CTA Builds is interested in revitalizing “front porch living” by integrating it into contemporary style – we believe it is essential to building neighborliness in the community! In our recent “Big View” house, we designed a porch front to extend out from the entry in order to add dimension and room for activities. The owners children were as excited as we were about the new addition, eying the patio for future hop-scotch and four-square parties! Updates on its construction will be coming in the next few weeks!

As the organizer of the Iowa event, Mitch Bloomquist, says, “Everybody likes hanging out on a good porch!”

Front Porches everyone!

Front Porches Everyone !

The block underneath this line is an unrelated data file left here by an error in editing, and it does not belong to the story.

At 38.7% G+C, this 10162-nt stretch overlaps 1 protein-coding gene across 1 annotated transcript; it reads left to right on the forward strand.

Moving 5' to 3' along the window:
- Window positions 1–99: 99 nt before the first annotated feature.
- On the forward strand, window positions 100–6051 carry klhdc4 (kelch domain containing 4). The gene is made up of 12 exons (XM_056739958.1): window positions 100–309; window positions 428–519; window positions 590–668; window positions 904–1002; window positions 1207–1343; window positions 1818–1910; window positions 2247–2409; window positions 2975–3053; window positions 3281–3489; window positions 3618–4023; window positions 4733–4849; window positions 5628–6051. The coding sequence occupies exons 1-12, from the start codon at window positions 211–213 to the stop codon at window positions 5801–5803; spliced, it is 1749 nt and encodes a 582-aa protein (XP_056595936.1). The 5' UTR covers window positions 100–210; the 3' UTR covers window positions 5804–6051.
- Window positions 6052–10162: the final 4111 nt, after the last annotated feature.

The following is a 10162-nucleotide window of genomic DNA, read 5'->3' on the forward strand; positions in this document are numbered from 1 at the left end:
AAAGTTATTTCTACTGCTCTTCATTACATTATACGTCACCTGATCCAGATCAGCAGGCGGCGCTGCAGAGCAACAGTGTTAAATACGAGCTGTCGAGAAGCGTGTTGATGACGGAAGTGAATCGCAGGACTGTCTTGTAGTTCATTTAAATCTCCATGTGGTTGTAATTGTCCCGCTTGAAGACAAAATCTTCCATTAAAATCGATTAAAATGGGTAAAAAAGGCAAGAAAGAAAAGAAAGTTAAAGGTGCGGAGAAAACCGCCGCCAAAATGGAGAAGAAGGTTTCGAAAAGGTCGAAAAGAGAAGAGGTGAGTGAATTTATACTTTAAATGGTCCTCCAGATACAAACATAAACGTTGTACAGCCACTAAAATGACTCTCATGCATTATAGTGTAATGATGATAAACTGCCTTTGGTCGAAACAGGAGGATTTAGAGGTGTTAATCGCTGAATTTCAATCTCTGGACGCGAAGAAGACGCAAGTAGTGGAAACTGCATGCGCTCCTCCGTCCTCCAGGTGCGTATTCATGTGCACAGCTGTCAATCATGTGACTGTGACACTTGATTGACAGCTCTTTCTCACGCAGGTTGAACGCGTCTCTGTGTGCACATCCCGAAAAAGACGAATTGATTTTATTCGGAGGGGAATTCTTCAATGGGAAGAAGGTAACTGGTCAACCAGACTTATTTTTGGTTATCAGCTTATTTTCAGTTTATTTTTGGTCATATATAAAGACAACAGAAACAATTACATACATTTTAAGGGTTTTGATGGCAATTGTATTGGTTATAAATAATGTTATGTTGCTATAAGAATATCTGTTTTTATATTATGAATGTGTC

We love residential architecture and we love our neighborhoods, and the two work really well together when each supports the other. It works out best because when synchronous, architecture and neighborhoods together support “community”. In our new digital world, a world of “seemingly” endless interconnectedness, what we really find is a world of individual isolation. People often appear very open and public, but the reality is that the barriers are up all around them. We have a world of emails and texts instead of talk; a world of being at home on screen instead of being out and about; a world where we watch others and engage in downloaded movies instead of engaging ourselves, or even going to the video store to get our movie, a world where… well, this goes on and on. But to my pet peeve of the day – lots of new houses and remodels are being built in the city with a blank wall to the street, “objects” without so much as a stopping place before you enter the house, nary even a stoop, and where to say the least, there is no front porch from which to sit and interrelate to your neighbors, your neighborhood. Sure, sometimes these porches are catch-alls for junk, but they are an important part of the transition from the outside world to the inside, from the public realm to your private world, from your neighborhood, to your street, to your yard, to your home – this gradual transition to your home is simply an extension of what is already going on in the fabric of the city, and creates neighborliness and neighborhoods. So when you’re building, think front porches everone!